In the embodiment shown in FIGS. 38 and 38A, the support post 71 has a support center SC which is radially offset from the center PC of the pad portion 23 by an amount indicated as RO. Note, however, that the support is symmetrical about the circumferential center line CCL which is defined as a radial line passing through the center of the pad portion 23 and the axis of the carrier 10 (not shown). The radial center line indicated as RCL in FIG. 38 is defined as the circle center on the axis of the carrier and passing through the pad center PC.
There are several considerations involved with a non-symmetrical pad of the type shown in FIGS. 38 and 38A. The first such consideration is that the pad 20 must be precisely positioned within the opening in the carrier because of its nonsymmetrical construction. Various ways of achieving this are discussed herein, including use of locator posts and the like. In the embodiment shown in FIGS. 38 and 38A, a locator post 102 is provided on the base 73. If the carrier is provided with a complimentary opening for receiving the locator posts the bearing 20 will be precisely positioned in the carrier 10.
Because the support center SC of the support post 71 is located radially past the radial center line RCL, the pad portion 23 is supported such that the radially innermost edge RIE is supported for downward deflection under loading so as to increase bending to allow centrifugal entrance of oil. Conversely, the radially outermost edge ROE of the pad portion 23 is rigidly supported so that it forms a fluid dam to prevent centrifugal leakage of oil. Again, as a rule of thumb the point of attachment of the support post 71 to the pad portion 23 is normally shifted about 10 percent toward the outer diameter to increase bending.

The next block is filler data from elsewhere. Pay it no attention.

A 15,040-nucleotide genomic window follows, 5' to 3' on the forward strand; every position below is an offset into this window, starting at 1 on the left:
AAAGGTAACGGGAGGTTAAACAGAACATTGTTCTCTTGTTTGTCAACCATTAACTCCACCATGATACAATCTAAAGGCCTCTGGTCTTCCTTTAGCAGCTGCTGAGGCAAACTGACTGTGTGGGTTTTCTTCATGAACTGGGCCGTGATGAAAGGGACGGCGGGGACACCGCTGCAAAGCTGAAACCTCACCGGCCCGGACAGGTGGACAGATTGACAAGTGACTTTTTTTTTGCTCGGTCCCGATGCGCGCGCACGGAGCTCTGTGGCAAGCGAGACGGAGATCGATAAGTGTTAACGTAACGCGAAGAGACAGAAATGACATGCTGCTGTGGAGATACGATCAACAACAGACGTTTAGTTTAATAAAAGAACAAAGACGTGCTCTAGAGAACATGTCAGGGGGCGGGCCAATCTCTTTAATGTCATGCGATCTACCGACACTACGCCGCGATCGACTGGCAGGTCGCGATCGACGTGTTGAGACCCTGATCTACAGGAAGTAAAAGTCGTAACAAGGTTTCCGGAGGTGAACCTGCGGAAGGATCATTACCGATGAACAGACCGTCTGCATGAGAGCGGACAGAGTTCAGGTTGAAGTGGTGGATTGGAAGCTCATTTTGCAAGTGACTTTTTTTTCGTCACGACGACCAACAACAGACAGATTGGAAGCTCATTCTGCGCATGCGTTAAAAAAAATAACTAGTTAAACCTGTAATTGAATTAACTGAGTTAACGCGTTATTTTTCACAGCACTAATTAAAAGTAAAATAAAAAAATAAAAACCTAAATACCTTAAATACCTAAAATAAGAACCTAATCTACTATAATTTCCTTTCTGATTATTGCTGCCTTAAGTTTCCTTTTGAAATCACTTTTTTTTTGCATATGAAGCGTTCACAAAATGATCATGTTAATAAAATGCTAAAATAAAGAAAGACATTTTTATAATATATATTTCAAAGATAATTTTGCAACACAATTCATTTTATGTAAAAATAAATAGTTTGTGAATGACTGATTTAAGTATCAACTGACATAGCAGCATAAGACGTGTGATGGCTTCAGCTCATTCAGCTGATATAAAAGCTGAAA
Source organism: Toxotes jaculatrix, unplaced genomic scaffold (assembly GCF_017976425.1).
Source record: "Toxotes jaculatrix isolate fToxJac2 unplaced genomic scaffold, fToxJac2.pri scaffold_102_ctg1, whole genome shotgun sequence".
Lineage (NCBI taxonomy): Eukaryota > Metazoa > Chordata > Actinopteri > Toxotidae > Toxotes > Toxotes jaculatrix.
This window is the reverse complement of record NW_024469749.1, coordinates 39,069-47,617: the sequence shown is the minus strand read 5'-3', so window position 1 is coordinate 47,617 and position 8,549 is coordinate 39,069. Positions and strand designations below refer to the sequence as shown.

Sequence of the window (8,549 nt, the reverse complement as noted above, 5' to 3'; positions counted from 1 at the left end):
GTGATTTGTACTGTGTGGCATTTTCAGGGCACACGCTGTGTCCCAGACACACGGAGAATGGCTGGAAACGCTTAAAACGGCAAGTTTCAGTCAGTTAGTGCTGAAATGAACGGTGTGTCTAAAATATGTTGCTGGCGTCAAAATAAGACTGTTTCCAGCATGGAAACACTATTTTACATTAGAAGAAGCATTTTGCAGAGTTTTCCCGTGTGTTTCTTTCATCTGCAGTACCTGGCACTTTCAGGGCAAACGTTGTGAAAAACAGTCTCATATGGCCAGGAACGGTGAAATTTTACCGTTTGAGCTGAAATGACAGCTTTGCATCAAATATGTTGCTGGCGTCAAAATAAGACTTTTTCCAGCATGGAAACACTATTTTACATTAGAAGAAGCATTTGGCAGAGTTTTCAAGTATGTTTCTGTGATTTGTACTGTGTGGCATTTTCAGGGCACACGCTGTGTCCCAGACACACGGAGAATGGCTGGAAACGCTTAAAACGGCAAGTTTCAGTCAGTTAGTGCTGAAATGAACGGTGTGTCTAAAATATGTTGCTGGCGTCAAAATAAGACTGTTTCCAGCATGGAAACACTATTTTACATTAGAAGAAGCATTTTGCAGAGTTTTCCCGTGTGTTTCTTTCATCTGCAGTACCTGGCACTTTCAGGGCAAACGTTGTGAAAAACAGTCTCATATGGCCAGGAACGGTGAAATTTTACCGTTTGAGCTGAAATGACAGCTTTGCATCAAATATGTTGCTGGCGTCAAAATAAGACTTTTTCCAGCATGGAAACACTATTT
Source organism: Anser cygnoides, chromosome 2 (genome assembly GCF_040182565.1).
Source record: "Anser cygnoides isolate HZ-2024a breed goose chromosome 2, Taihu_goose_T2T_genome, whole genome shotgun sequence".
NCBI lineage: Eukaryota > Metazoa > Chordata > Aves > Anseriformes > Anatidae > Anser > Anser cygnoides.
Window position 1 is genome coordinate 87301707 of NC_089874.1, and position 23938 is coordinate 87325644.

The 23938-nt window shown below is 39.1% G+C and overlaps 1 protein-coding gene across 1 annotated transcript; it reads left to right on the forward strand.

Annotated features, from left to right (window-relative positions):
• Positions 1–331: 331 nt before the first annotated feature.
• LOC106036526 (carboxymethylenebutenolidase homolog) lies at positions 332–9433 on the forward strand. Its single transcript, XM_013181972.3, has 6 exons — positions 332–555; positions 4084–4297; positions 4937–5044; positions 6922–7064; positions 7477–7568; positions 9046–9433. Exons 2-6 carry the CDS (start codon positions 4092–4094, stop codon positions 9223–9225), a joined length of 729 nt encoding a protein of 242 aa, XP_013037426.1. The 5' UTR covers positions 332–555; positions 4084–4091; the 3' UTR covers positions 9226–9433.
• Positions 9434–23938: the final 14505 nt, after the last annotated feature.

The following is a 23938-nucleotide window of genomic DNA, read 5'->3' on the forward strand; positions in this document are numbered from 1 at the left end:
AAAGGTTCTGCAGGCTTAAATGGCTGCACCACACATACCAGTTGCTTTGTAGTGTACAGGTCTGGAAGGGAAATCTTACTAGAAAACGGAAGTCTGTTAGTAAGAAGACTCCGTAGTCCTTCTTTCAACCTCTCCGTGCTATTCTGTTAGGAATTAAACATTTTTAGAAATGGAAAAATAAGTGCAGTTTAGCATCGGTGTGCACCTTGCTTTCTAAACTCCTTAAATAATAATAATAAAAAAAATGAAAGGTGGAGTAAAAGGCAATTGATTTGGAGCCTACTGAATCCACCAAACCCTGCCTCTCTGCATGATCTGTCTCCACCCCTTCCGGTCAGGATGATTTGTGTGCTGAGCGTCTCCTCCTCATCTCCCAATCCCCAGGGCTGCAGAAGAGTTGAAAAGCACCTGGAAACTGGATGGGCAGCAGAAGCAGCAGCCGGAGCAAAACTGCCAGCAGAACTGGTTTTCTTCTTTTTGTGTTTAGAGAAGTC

The pad portion 23 is also provided with a continuous taper 23t to increase inlet bending as discussed above.
Finally, it is noted that the pad shown in FIGS. 38 and 38A is suited for bidirectional operation since the pad is symmetrical about the circumferential centerline. In other words, the deflection characteristics of the pad will not change when rotation of the shaft is reversed.